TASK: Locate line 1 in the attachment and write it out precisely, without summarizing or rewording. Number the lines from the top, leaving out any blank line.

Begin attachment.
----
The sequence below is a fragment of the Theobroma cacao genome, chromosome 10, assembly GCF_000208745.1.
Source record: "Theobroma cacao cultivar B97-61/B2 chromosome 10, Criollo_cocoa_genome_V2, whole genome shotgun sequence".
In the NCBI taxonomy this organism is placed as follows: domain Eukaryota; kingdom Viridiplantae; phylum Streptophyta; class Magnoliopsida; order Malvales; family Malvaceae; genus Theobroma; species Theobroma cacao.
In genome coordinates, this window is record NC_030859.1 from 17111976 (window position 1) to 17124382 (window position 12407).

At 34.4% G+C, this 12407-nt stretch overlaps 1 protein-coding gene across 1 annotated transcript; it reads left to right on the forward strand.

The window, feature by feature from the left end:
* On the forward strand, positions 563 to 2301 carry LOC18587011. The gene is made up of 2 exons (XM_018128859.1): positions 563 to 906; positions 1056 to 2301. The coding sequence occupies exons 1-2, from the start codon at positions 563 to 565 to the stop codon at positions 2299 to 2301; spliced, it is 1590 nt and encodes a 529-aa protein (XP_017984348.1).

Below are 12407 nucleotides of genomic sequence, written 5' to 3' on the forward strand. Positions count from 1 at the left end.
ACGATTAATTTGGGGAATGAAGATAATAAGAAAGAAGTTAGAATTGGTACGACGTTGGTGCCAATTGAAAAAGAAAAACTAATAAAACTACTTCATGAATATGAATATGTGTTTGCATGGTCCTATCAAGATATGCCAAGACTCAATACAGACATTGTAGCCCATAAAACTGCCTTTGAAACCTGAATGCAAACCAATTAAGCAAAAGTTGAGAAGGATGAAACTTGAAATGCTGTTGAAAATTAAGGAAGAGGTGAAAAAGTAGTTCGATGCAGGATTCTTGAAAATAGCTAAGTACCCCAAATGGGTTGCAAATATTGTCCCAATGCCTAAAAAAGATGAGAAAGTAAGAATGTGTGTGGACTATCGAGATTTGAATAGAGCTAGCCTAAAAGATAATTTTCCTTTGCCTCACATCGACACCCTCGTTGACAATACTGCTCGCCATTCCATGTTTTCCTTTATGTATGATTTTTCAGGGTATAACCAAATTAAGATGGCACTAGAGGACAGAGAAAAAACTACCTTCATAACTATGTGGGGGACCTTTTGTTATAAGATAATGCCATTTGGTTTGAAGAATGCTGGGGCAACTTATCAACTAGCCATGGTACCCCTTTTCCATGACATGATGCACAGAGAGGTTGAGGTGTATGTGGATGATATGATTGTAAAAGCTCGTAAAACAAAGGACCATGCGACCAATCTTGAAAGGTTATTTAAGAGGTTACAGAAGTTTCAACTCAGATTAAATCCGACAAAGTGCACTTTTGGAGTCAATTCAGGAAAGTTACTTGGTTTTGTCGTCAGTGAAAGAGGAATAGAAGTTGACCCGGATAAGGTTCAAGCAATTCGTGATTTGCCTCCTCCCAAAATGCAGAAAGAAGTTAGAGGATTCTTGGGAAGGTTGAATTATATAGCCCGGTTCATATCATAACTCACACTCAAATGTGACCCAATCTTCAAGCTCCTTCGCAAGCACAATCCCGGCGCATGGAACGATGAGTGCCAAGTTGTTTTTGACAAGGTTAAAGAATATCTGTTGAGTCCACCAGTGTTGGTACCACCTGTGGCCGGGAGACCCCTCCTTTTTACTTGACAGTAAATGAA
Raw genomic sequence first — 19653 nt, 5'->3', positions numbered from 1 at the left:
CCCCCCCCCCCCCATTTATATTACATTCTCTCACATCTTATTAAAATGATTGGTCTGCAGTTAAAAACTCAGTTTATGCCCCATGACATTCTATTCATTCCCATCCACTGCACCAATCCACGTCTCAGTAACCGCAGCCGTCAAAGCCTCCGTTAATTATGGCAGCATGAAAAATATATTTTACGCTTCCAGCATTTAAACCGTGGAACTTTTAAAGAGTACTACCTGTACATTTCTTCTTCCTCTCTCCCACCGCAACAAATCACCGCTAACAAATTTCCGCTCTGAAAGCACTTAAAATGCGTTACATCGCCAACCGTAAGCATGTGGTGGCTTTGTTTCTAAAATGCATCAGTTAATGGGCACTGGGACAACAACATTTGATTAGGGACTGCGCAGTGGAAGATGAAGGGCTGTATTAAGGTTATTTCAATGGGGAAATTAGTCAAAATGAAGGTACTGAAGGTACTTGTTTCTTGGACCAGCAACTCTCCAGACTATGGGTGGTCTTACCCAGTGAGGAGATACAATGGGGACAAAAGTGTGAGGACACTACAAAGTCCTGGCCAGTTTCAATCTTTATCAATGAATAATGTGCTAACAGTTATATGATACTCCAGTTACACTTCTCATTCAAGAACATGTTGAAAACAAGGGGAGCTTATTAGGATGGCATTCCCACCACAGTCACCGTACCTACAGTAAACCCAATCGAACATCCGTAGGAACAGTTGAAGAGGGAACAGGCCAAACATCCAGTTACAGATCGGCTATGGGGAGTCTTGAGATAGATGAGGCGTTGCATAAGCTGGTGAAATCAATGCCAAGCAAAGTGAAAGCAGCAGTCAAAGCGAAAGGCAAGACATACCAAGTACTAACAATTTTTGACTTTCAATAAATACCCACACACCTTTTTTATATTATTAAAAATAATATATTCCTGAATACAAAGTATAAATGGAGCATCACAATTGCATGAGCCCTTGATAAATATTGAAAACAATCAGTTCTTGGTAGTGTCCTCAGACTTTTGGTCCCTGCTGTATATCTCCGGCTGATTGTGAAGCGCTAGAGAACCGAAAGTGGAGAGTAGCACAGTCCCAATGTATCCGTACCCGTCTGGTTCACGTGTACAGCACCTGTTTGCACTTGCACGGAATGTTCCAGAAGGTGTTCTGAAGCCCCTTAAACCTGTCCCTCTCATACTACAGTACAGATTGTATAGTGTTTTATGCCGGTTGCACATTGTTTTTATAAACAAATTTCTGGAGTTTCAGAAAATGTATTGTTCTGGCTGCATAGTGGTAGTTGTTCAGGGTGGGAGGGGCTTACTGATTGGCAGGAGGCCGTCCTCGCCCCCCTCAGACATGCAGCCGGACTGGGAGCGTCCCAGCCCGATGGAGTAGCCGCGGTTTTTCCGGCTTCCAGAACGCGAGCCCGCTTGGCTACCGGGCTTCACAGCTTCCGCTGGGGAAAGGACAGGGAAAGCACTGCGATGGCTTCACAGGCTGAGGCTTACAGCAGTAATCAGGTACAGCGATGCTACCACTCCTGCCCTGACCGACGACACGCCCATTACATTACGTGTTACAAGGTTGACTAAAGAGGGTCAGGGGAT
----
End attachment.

The sequence below is a fragment of the Theobroma cacao genome, chromosome 10, assembly GCF_000208745.1.